At the time, the former chairman said quote, "I certainly don't want you to have to lay out a test here, in the abstract, which might determine what your vote or your test would be in a case you have yet to see," end of quote. You -- so you, the present nominee, deserve no less and that applies to easy cases just as well as it might apply to hard cases.

In any event, we don't need to dwell on hypotheticals. You have a 10 year record on the 10th Circuit. You've written over 770 opinions or at lease been involved with that many and heard probably a little less than 3,000 but getting close to that number. So, without talking about hypotheticals, there's plenty that we can talk about.

So I'm going to start by -- Thomson School District versus Luke P. -- Luke P. was an autistic student, his parents sued their local Colorado school district so that it would pay Luke's tuition at a private residential school. The statute at issue dealt with the Individuals with Disability Education Act, we call that IDEA for short, you held that the district didn't have to pay under this statute because all the experts who exam Luke found that he was progressing in his public school.

Judge, where did you get that standard?

JUDGE NEIL GORSUCH, SUPREME COURT NOMINEE: Mr. Chairman the standard under IDEA or, as you said, the Individuals with Disabilities and Education Act, the standard that you've articulated is the standard set by the Supreme Court in a case called Rowley. And there are additional precedents in the 10th Circuit interpreting and -- and developing that standard.

And so, in that case, Mr. Chairman, the panel was applying settled Circuit law and Supreme Court law. Statute, as you know, balance two very important interests. The interests of children and their families with disability to ensure the child receives appropriate education.

On the other hand, it also balances the interest of school districts for whom these cases can be very expensive and challenging. And that balance is a policy judgment as to how that's made, that's made by this body and then as interpreted by the Supreme Court in Rowley, those are the standards we apply, the policy choices of this congress, as interpreted by the United States Supreme Court.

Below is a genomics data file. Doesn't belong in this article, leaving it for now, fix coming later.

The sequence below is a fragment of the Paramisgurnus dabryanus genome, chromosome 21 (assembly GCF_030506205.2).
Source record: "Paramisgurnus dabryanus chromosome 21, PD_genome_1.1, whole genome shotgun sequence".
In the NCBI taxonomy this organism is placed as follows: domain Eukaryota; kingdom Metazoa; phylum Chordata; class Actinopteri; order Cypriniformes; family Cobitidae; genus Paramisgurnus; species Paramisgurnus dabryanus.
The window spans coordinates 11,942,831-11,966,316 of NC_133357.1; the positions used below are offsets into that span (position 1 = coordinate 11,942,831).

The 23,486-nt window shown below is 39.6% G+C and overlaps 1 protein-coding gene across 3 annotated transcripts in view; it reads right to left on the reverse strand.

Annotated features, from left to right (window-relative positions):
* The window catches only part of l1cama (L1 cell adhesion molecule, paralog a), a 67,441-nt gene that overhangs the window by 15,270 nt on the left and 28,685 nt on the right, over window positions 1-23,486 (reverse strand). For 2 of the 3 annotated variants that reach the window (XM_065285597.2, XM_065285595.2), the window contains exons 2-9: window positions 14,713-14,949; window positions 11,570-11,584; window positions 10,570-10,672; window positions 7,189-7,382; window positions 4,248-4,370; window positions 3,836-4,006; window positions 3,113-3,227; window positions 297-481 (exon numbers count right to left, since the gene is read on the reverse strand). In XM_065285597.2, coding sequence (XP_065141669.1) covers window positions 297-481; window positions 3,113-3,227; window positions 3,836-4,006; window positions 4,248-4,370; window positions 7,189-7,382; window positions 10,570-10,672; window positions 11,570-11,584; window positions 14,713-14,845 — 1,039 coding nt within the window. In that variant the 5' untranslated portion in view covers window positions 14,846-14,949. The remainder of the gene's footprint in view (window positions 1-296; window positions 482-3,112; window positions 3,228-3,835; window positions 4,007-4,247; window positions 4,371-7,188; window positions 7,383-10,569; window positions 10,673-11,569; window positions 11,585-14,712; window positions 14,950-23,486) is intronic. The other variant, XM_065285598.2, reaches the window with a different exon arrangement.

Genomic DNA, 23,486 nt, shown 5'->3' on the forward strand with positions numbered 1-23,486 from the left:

GRASSLEY: And you didn't have any discretion to disregard that precedent of either the Supreme Court or the 10th Circuit?

GORSUCH: No, Mr. Chairman. GRASSLEY: And I think you had a Judge Briscoe, a Clinton appointee, was on the panel and, it's my understand, she joined your -- your opinion in full and so the Luke P. opinion was unanimous.

GORSUCH: It was, Mr. Chairman.

GRASSLEY: Congress could of course, as you said, amend IDEA and states could create standards of their own; as Senator Tillis worked to -- to do when he was in the North -- North Carolina legislature. He's not here, but I think he would -- that's my understanding, what he worked on.

GORSUCH: That's my understanding too, Mr. Chairman. And -- and of course their -- I've had other cases involving IDEA where the parents and -- and the child prevailed based on the existing law. The School of the Deaf and Blind case, the Jefferson County case. So it -- it -- it just depends upon the facts and the law in each particular case.

GRASSLEY: Yeah. Well, think you just pointed out my last point, that there's plenty of evidences that you rule as you see the law requires you to rule. Sometimes it comes out against the little guy and sometimes very much in favor the little guy.

GORSUCH: That's right, Mr. Chairman.

GRASSLEY: OK. Because you take an oath to administer justice without respect to person and do equal right to both the poor and the rich. And it's -- your tenure on the 10th Circuit I think is a proud testament to the seriousness with which you understand the role of a judge. And you've ruled in favor students bringing IDEA claims in other cases as well.